but
boy praying
THE ICE CREAM SANDWICH
I remember the hot summer when we discovered ice cream sandwiches
in the bottom of the cooler at the corner store.
They were ten cents
apiece, a lot of money back then. I don’t remember how we came to buy
one and taste the sweet chocolate graham crust and the melting vanilla
ice cream, but
we were mad for them after that. Of course, none of us
had any money, allowances being unheard of on our side of town.
Whether we rode our bikes, or played ball, or sat and played marbles,
we
talked and dreamed about those soft, creamy sandwiches.
Within a week
we had tapped out our sources of money: mooching and pop bottles for 2
cents each.

My dad worked nights, coming home to join us for breakfast, and then
sleeping till late afternoon. When he came home one morning
I heard the
jingle of change
in his pants and something ugly crept into my mind. That
change was just what we needed, what I had to have. All day long I kept
coming into the house and listening at his door. Sleeping sounds:
slow, even snoring. I cracked the door, and there hanging at the foot of
the bed were those pants, that change, those ice cream sandwiches;
my
chance to be the big man in the neighborhood.
I slipped in and took a
handful of change. We ate like greedy pigs, and I was a hero to my band
of friends as we sat in the shade of the corner store. They thought I was
rich. I told them it was birthday money I’d saved. I felt satisfied before I
ever ate them sandwiches. I was somebody.

That went on every day for about two weeks and what a time it was! I had
gotten good at slipping in and slipping out, and then ran to my buddies
and we headed to the store.
One day there was no change in dad’s
pocket so I felt for his wallet,
hesitated a moment, then took out two
whole dollars.
I had been okay with taking the change, but those dollars
made
my face feel hot. Even before we began gorging ourselves on ice
cream,
my stomach felt sick. The importance and joy I had felt buying for
my friends
was gone that afternoon. I realized I was in pretty deep. If dad
knew, he’d kill me, but worse,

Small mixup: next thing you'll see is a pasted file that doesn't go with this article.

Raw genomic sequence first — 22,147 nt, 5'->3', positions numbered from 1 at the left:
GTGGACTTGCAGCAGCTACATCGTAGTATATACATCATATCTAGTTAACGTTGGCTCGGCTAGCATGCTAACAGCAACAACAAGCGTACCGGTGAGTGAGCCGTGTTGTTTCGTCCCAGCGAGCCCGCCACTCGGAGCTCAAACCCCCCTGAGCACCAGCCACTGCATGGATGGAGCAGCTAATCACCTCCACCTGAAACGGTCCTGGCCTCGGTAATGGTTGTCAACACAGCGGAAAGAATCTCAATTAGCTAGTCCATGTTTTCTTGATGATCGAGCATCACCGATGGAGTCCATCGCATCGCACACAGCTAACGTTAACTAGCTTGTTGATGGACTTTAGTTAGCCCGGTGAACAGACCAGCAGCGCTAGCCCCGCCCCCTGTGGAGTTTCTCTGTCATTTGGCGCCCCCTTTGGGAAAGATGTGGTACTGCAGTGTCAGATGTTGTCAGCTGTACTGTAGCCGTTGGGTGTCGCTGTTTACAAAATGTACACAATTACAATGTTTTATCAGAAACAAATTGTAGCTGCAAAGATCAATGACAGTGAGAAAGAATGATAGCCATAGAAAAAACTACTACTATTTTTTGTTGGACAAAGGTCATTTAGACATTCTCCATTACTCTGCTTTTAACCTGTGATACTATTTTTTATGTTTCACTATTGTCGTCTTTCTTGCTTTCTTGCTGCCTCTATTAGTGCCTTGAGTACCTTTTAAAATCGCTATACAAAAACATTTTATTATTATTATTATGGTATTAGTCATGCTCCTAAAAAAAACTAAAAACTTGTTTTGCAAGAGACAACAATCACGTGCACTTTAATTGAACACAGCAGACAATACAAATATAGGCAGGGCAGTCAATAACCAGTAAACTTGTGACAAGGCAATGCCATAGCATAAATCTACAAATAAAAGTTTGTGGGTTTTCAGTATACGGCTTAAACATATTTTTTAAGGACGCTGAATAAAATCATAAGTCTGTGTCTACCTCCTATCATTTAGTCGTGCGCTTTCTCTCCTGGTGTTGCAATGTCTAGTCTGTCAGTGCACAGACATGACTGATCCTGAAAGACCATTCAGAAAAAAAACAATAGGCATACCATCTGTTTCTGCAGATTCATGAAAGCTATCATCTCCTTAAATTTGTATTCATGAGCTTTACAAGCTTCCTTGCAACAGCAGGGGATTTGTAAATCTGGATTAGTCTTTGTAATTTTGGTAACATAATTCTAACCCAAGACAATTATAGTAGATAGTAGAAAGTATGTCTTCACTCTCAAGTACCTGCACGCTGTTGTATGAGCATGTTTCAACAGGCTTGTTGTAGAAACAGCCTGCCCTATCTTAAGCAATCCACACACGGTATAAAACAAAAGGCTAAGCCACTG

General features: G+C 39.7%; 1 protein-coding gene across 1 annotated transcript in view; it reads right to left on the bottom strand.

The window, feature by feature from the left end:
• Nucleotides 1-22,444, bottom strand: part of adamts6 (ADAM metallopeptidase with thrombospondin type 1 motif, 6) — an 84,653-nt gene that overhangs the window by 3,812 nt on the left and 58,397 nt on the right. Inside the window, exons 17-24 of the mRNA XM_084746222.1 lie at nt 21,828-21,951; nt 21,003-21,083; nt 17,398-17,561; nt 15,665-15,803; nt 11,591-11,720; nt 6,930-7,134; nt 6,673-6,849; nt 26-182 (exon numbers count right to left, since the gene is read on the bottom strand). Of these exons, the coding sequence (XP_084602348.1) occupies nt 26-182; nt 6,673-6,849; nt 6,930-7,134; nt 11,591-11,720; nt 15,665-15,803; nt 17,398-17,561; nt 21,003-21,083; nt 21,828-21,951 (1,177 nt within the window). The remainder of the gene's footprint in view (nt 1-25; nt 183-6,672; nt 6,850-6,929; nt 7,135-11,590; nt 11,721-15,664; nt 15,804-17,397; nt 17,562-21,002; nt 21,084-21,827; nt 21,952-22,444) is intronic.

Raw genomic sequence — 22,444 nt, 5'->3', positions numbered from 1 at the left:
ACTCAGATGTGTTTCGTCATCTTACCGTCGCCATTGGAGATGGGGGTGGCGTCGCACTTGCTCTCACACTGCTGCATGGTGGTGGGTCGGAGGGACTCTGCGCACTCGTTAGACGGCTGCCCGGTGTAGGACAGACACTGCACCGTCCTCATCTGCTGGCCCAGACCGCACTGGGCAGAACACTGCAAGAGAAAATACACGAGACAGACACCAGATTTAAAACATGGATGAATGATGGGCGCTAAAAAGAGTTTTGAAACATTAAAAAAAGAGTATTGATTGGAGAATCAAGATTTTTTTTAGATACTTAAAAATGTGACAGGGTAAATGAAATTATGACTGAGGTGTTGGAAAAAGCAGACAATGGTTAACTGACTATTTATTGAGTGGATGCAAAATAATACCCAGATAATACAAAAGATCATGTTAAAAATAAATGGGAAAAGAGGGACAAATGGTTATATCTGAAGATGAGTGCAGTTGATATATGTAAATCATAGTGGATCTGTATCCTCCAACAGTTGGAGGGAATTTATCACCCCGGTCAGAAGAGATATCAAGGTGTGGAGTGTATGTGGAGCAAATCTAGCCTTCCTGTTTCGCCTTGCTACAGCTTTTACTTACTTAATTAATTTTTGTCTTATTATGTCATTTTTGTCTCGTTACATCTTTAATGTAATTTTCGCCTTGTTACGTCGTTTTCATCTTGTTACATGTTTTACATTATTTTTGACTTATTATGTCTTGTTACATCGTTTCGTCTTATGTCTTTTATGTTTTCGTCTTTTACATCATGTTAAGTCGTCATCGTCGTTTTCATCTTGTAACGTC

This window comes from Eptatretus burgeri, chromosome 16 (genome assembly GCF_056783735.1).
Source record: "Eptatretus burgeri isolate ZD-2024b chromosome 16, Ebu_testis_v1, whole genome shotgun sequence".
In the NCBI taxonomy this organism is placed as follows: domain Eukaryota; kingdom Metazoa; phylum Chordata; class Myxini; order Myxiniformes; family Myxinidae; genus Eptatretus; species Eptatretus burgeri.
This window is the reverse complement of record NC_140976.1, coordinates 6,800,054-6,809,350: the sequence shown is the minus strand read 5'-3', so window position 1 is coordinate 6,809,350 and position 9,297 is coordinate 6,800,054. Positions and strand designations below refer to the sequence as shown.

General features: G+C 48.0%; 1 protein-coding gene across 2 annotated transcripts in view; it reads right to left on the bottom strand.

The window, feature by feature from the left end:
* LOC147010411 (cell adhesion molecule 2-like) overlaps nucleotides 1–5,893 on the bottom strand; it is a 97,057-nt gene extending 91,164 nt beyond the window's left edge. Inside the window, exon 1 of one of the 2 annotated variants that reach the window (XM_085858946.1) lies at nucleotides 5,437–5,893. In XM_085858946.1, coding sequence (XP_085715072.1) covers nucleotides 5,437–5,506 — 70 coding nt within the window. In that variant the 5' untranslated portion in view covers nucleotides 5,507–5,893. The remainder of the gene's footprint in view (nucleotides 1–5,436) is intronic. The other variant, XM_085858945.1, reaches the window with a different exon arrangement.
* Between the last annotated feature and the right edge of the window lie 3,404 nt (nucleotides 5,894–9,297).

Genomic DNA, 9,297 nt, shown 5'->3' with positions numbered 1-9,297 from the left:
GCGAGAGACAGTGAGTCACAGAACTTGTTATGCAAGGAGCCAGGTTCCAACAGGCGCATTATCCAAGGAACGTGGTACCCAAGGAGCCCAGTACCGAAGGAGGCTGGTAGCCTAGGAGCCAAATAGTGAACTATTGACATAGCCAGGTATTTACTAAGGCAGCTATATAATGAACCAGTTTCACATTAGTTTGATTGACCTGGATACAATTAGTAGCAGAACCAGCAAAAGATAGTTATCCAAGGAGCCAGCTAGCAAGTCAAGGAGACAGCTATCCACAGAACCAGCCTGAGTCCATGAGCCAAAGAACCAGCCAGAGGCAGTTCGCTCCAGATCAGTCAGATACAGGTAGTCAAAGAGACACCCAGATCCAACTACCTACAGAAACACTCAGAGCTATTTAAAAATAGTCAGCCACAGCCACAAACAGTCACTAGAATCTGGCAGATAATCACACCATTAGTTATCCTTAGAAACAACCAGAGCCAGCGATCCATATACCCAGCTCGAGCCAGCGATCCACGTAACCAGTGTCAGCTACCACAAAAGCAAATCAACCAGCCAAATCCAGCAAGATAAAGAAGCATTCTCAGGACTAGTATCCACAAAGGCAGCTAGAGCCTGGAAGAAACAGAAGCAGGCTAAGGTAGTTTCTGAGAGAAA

he’d have that look in his eye, that
disappointment
he would get when I’d miss catching a ball or get a bad
grade. Now,
I had stolen from my dad. I couldn’t face him, and didn’t
know what to do.

Early that afternoon, the sun high and hot, I grabbed my fishing pole and
walked down the tracks to the reservoir, wishing my stomach would quit
aching, and
praying nobody would see me crying.

Sometimes we have sinned in our own eyes so deeply that we don’t
know how to return to God.
Our sin seems so big we simply can’t face
Him.
It isn’t so much that we don’t love God. In fact, it is largely because
we do that we cannot figure out how to tell Him about what we did. Our
betrayal of His love,
our utter failure where we promised devotion,
makes us feel unworthy of Him.

Well, of course we are unworthy whatever we do, we know that
doctrinally, but now we feel it, and just can’t lift our faces to His. We go
away. We go fishing maybe like I did, like even the apostle Peter did.
Driven by guilt at his actions during our Lord’s arrest and trial, Peter
walked slowly into the shadow world of self-rejection. He buried himself
back in what he knew best — fishing. Peter felt remorse and despair.

Have you wept those bitter tears? Have you walked away from Him
because of your sin? Unworthy, unacceptable. God will use your failure
for your good, your instruction, your growth.
Although just a little boy, my
dad taught me something about God that hot afternoon fishing in the old
reservoir, something you need to know, something your Father wants
you to discover today for yourself.
As I sat hurting that day, knowing there was no way to get right with my
dad,
I saw him walking along the tracks. He was big man who sort of
swaggered like a sailor in a roiling sea, his arms swinging to the sides as
he went. But now he was walking slow and deliberate, looking somehow
as heavy as I felt. I couldn’t run. I just sat there, watching him come to
me, my pole motionless in my hands, barely breathing. I don’t remember
being afraid. No, it was more so
feeling deeply sorrowful at hurting him.
My eyes were watery when he came up.
He just quietly sat alongside me
and stared in the water with me.

After what seemed a very long time he asked, “How’re they biting son?

I couldn’t speak. I was too
near crying, and he deserved me acting with
some dignity I thought.
We sat quietly, a bird singing nearby, and I stuck
out my chin as best I could, willing to take whatever beating he thought I
needed,
if he would only take me back.

In a moment I will never forget, he said, “Son, I’ve known since the first
day you took the money.
I watched out the window as you and your
friends ate ice cream. I didn’t say anything, because I wanted to let you
come and tell me yourself.
It hurt me that you were stealing from me, but
it hurt more you didn’t come and tell me.
Son, you can always come to
me when you’ve done wrong. I love you son.” And with that, his hand
reached out, not to strike me, but to pull me to his chest, where I cried.
As I cried, my dad told me he trusted me, and that everything he had
would be mine some day.
Because I couldn’t go to him, he came to me.

God is coming to you. It isn’t so much your sin that hurts Him, as your
reluctance to face Him and trust Him even in your failings.
He is your
Father. His calling is unchanging. His love, unfailing. He has come
seeking you, true Shepherd that He is.
Bury your head in His chest,
accept His embrace, and begin again,
as at the first, to follow Him. There,
in His grace, you will find a firm foundation for serving others, your own
needs met.
Jesus has work for you still.
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Index 1
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